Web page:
So once Jenkins is running the code, we need a way to copy over that code to our staging server (we don't have a real production server yet). Our Jenkins user is the same as the staging server user, so it's simply a matter of copying things over in a script. If this were not the case, then we'd have to install the "Publish over SSH" Jenkins plugin and use that to copy things over and establish the symlinks.
Instead of having it as an additional step in the build process, our setup uses a separate task that is executed after the CI task is completed. However, we start off in the CI task's workspace so that we can clean up before moving things over.
Create a Jenkins Job:
Again, click "new job", select "build a free-style software project" and make sure the title has no spaces in it.
- Again, fill out a description. This is not going to do anything with Git or Github, so you don't need to fill out those sections.
- In "Advanced Options", select "Use custom workspace" and put in the path to the CI task's workspace. The path is relative to the root Hudson folder (typically ".hudson"), so your path should be something like "jobs/[CI task name]/workspace".
- Instead of polling, we will build after other projects are built. Check the box and type in the name of the CI task.
Step 1: Cleanup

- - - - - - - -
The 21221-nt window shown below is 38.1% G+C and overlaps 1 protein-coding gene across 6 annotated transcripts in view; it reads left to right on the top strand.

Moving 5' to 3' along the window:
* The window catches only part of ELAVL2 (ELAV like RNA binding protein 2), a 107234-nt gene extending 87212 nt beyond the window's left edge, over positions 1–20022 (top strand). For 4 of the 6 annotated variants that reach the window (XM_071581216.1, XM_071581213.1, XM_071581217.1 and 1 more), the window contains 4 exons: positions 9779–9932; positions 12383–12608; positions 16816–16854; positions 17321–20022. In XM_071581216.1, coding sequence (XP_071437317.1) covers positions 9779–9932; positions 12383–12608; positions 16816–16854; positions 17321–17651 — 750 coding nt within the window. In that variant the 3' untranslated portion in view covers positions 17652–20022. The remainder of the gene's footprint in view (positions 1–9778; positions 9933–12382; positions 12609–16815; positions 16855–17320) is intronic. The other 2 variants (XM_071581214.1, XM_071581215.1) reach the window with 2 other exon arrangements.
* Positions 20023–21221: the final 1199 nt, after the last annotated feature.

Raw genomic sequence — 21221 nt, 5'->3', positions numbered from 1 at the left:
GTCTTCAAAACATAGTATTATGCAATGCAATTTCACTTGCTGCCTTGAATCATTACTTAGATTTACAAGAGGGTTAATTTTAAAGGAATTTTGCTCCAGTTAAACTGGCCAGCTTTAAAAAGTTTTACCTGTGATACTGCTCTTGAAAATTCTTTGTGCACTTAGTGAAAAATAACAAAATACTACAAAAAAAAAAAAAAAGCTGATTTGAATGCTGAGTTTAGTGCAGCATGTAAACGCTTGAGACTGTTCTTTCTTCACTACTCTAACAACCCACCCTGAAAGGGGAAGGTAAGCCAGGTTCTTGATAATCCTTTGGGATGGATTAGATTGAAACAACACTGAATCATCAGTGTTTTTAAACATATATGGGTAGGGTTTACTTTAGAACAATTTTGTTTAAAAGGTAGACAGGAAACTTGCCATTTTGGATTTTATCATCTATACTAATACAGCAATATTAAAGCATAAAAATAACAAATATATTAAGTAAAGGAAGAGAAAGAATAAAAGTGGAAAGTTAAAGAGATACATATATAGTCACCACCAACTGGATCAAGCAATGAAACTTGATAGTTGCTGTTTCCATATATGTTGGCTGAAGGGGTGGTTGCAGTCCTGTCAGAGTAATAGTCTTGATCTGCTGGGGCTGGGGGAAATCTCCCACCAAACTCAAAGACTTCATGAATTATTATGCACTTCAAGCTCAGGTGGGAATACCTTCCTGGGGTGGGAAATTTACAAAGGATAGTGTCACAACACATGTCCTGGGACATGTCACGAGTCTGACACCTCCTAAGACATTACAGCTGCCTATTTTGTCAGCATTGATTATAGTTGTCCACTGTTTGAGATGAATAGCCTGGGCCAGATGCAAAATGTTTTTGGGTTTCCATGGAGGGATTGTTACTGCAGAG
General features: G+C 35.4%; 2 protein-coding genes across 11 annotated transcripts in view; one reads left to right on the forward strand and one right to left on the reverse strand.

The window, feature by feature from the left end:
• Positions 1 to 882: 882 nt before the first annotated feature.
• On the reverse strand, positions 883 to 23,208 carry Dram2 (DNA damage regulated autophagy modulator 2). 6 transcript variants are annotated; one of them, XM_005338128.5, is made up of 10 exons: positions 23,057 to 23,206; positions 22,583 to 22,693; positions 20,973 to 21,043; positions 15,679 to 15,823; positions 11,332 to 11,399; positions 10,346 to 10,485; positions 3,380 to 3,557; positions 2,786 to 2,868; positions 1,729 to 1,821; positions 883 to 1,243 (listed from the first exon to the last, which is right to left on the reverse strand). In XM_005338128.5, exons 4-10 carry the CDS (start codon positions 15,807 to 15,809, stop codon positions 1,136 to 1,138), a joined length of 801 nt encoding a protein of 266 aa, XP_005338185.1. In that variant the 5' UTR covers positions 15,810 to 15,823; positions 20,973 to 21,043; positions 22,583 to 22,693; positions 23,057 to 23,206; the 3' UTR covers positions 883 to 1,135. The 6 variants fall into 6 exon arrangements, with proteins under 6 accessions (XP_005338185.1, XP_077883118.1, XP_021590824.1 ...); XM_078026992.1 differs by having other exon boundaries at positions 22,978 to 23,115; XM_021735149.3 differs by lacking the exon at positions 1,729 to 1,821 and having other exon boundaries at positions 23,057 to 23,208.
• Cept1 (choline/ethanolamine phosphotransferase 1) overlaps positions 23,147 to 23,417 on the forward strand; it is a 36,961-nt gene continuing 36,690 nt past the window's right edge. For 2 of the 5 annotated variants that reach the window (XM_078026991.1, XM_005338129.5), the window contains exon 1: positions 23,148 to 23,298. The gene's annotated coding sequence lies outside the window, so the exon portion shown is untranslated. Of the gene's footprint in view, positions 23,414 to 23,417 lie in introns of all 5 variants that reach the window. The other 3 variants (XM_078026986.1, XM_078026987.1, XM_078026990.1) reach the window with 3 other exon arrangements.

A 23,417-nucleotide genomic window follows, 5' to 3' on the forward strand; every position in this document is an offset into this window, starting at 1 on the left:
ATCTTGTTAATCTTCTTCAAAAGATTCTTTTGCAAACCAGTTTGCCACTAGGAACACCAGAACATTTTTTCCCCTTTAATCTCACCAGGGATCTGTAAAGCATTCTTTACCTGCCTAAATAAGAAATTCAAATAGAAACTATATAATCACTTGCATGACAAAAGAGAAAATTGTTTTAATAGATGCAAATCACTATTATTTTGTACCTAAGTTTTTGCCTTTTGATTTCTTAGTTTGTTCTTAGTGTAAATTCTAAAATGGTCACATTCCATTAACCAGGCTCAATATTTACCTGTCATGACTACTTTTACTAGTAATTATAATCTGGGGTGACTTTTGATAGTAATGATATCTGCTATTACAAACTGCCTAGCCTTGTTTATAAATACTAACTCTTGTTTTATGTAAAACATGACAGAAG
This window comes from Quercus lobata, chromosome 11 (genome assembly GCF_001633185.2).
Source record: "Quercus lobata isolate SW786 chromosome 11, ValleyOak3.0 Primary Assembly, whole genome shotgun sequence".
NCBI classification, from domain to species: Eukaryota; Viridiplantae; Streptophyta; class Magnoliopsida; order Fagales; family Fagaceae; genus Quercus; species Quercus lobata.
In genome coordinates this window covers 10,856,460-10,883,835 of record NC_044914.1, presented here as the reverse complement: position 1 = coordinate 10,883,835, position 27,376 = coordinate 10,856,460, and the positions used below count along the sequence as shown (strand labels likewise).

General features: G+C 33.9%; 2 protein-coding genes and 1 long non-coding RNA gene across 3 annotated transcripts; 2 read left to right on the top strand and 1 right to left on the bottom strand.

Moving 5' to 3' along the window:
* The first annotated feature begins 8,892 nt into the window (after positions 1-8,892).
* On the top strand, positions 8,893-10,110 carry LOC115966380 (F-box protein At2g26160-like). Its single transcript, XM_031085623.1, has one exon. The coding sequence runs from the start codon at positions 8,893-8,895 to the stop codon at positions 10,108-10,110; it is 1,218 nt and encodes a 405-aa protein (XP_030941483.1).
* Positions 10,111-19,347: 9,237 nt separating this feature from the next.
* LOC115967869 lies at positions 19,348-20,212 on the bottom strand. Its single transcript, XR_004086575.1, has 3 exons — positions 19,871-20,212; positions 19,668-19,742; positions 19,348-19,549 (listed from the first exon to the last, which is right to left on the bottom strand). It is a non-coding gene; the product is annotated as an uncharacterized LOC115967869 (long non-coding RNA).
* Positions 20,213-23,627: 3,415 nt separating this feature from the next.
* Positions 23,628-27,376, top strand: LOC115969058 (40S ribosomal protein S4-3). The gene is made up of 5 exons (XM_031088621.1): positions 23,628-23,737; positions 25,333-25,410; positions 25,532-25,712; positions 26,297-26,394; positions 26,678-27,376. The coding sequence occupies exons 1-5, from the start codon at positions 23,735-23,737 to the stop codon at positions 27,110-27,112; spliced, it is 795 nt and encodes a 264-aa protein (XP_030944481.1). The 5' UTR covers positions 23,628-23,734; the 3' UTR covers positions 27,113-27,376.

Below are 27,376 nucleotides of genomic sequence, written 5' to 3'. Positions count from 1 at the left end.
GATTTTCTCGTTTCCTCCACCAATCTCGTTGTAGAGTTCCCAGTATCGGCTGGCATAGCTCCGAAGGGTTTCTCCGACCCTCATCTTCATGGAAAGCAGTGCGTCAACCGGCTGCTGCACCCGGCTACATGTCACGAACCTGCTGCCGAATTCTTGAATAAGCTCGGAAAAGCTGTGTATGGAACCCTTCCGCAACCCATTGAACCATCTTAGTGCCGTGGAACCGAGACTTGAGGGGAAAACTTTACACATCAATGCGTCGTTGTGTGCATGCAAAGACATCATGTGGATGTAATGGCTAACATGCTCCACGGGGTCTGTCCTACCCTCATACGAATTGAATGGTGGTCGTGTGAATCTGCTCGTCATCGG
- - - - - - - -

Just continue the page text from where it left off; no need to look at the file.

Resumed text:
Remember that this is starting from the CI task workspace, so the virtualenv should already be set up. We just use this to remove the pyc files before copying.
Step 2: Create new folder and copy
Simple script to create a new folder and copy. We use the environment variable "BUILD_TAG" to name our folders. It comes out as [task-name]-[build number].
Step 3: Start staging virtualenv and pull in external files
We use a separate virtualenv for the staging server, so we don't need .env anymore. We also copy a separate local_settings.py file and establish a symlink to the staging server's site_media folder.
Step 4: Update the staging environment's requirements and the database
We update the requirements using the same pip command from part 1. We then sync the database. We also use South for database migrations, so we also execute the migrations.
Step 5: Establish symlink and reload the code
We use mod_wsgi in Daemon mode, which means we don't need to restart the server once the code changes. mod_wsgi is using the "makahiki" symlink, so all we need to do to update the code is change the symlink. To be extra sure, we touch our wsgi script to make sure it reloads.
And that's it! We now have a project that polls Github, runs tests, and then deploys it. We can also rollback by changing the symlink to a previous build.